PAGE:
In high dimensional transcriptome data, data-driven feature selection can cause many false-positive genes and overlook meaningful genes due to the low signal-to-noise ratio [24, 25]. Moreover, many noise genes can arise from the various intrinsic or extrinsic factors that are dataset-specific [26,27,28]. To discover transcriptional signatures guiding precision treatment in AML, considering these challenges, we devised a novel approach based on establishing an innovative gene selection method, followed by the application of NMF. We hypothesized that application of NMF to identify “BCL2 family” signatures could be successful only after optimally selecting a set of genes representing the complex regulatory network of the BCL2 family. In brief, genes were selected based on well-established domain knowledge to overcome the low signal-to-noise ratio [24], followed by dataset-specific gene optimization for noise reduction using a novel approach developed by us. The optimized genes were finally processed into BCL2 family signatures (BFSig) using NMF.

Here, we present how BFSigs can efficiently classify AML into three subtypes, provide subtype-specific treatment guidance, including drug combination, and predict response to BCL2 family inhibitors. We also present the validity of BFSigs using NanoString nCounter panel in AML samples from Seoul National University Hospital (SNUH).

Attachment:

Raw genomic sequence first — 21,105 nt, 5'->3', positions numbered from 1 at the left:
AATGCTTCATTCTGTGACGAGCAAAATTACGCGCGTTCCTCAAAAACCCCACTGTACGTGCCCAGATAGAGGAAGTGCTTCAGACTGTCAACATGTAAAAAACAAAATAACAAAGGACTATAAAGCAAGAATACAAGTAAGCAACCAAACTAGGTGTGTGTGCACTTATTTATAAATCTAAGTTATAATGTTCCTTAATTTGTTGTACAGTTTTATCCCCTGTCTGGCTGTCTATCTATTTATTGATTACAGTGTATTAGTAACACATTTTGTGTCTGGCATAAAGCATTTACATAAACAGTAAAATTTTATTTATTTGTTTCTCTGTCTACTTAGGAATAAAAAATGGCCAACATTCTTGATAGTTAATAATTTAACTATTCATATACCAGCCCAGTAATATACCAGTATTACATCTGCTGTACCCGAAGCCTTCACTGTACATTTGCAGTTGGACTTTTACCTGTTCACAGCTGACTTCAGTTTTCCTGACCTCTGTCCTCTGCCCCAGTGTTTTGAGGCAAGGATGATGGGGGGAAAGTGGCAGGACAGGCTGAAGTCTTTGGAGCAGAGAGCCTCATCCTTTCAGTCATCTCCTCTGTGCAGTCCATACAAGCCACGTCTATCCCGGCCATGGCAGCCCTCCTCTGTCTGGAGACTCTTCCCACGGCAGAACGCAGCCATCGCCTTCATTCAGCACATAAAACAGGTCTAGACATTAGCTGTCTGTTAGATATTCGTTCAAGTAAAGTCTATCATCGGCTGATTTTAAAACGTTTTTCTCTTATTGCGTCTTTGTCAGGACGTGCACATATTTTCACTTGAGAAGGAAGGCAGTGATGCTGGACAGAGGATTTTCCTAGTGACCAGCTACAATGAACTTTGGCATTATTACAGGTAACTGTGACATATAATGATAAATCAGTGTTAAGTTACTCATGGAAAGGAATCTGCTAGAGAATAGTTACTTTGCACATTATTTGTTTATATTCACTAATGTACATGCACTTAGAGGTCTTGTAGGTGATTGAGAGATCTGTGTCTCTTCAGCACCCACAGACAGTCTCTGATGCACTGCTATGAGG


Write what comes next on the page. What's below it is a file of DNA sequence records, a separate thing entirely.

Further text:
Methods

Transcriptome datasets and drug response information

We utilized multiple transcriptome datasets as follows: four patient-based RNA-seq datasets of AML [BeatAML (n = 451) [29], LeuceGene (n = 437) [9], TCGA-LAML (n = 179), Tavor (n = 43) [30, 31]] and other hematologic malignancies [TCGA-DLBC (diffuse large B-cell lymphoma; n = 48) [32] and CLLE-ES (chronic lymphocytic leukaemia; n = 111) [33]]; a cell line-based AML RNA-seq dataset [(Cancer Cell Line Encyclopedia (CCLE; n = 34) [34]]; and an AML NanoString dataset [35] of 47 bone marrow samples acquired from randomly chosen patients (23 of male and 24 of female from 22 to 84 of age) with AML diagnosed in Seoul National University Hospital (SNUH) during the period between April 2016 and September 2019, whose RNA was available for the experiment.

For BeatAML and LeuceGene datasets, we obtained partially available venetoclax responses from 186 and 23 samples in the original study. For Tavor dataset, we obtained venetoclax responses from 47 samples from 43 patients. We downloaded response to MCL1 inhibitors (AZD5991, MIM1, and UMI1-77; n = 11–12) of CCLE dataset samples from Genomics of Drug Sensitivity in Cancer2 (GDSC2). Acquisition of datasets and pre-processing of gene expression data is described in Additional file 1.